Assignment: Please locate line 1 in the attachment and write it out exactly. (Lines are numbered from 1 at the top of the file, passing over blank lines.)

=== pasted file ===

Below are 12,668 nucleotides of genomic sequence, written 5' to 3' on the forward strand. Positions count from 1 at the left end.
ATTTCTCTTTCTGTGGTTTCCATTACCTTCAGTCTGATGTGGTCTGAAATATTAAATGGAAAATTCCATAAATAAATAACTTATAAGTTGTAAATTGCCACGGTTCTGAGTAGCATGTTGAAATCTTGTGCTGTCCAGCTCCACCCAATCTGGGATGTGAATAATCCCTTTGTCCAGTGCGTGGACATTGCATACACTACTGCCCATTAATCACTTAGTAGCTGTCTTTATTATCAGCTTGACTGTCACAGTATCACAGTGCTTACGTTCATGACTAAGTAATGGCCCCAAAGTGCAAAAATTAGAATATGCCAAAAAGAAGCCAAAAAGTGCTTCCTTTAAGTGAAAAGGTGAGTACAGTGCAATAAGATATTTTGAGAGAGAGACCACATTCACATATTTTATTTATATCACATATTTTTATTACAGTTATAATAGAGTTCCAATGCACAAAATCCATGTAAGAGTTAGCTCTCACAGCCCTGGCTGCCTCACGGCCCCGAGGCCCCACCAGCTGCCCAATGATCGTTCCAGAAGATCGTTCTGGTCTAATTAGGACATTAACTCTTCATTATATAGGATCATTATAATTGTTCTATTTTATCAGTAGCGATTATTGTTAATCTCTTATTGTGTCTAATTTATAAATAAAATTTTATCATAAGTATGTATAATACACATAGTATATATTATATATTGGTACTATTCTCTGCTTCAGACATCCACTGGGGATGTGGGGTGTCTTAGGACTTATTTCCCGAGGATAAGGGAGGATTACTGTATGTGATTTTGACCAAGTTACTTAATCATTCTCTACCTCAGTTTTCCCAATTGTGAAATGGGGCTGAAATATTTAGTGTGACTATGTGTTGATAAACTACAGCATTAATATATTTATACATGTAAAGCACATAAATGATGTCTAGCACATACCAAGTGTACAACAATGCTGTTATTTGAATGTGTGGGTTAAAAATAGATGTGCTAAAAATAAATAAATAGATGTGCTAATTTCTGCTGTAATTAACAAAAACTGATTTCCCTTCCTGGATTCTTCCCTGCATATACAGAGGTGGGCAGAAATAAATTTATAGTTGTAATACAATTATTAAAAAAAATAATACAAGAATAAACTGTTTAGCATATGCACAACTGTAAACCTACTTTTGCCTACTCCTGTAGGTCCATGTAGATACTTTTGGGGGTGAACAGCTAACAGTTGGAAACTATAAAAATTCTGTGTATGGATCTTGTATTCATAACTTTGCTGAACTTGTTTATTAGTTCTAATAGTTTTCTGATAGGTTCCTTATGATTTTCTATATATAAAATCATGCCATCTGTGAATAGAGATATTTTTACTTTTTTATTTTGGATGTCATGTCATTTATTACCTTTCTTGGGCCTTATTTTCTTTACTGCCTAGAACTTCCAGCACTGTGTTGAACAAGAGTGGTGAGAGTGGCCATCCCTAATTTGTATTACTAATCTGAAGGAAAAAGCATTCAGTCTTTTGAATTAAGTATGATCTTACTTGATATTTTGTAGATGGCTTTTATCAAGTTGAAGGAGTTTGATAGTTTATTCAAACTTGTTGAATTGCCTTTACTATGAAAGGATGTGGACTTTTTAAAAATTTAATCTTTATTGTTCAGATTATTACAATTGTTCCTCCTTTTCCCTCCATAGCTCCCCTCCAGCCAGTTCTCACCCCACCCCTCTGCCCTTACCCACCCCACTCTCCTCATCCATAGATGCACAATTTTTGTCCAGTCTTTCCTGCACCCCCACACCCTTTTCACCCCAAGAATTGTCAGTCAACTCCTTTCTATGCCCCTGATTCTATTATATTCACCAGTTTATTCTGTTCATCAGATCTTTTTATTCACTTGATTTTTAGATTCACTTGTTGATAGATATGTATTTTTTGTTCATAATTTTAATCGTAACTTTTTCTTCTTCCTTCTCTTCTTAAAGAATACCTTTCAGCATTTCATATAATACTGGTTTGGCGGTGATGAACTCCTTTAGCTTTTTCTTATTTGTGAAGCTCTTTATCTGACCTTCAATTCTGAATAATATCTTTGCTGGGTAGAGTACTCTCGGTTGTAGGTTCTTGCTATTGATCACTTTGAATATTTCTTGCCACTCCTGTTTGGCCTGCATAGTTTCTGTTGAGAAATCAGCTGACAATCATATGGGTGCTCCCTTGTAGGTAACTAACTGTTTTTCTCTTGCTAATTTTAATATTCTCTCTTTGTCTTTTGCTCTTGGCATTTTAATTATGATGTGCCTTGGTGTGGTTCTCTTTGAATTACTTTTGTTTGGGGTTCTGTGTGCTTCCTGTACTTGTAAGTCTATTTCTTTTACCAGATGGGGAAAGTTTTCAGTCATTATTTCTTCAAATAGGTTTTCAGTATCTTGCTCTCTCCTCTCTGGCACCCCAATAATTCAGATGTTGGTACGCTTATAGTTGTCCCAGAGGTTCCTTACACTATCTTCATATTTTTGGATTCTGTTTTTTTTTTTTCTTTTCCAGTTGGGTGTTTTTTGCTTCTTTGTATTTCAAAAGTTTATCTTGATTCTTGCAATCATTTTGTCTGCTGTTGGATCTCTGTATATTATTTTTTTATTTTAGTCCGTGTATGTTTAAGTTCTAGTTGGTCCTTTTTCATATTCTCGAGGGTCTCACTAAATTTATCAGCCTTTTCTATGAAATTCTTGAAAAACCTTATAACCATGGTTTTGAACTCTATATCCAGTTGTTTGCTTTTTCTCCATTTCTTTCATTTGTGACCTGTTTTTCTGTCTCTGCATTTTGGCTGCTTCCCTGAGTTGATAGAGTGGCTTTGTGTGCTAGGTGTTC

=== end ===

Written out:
Below are 12,668 nucleotides of genomic sequence, written 5' to 3' on the forward strand. Positions count from 1 at the left end.